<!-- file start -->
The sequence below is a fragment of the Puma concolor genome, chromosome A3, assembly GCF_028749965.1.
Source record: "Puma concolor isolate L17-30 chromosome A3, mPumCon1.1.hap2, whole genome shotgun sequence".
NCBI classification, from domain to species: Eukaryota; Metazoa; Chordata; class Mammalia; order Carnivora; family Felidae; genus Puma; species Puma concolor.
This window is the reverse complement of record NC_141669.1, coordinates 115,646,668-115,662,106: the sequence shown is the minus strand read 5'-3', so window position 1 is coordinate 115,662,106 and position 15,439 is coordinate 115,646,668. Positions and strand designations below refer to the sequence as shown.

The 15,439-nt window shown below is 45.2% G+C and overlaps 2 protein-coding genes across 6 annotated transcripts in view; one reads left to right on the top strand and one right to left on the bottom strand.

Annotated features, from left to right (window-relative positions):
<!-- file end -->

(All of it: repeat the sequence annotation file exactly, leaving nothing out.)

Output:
The sequence below is a fragment of the Puma concolor genome, chromosome A3, assembly GCF_028749965.1.
Source record: "Puma concolor isolate L17-30 chromosome A3, mPumCon1.1.hap2, whole genome shotgun sequence".
NCBI classification, from domain to species: Eukaryota; Metazoa; Chordata; class Mammalia; order Carnivora; family Felidae; genus Puma; species Puma concolor.
This window is the reverse complement of record NC_141669.1, coordinates 115,646,668-115,662,106: the sequence shown is the minus strand read 5'-3', so window position 1 is coordinate 115,662,106 and position 15,439 is coordinate 115,646,668. Positions and strand designations below refer to the sequence as shown.

The 15,439-nt window shown below is 45.2% G+C and overlaps 2 protein-coding genes across 6 annotated transcripts in view; one reads left to right on the top strand and one right to left on the bottom strand.

Annotated features, from left to right (window-relative positions):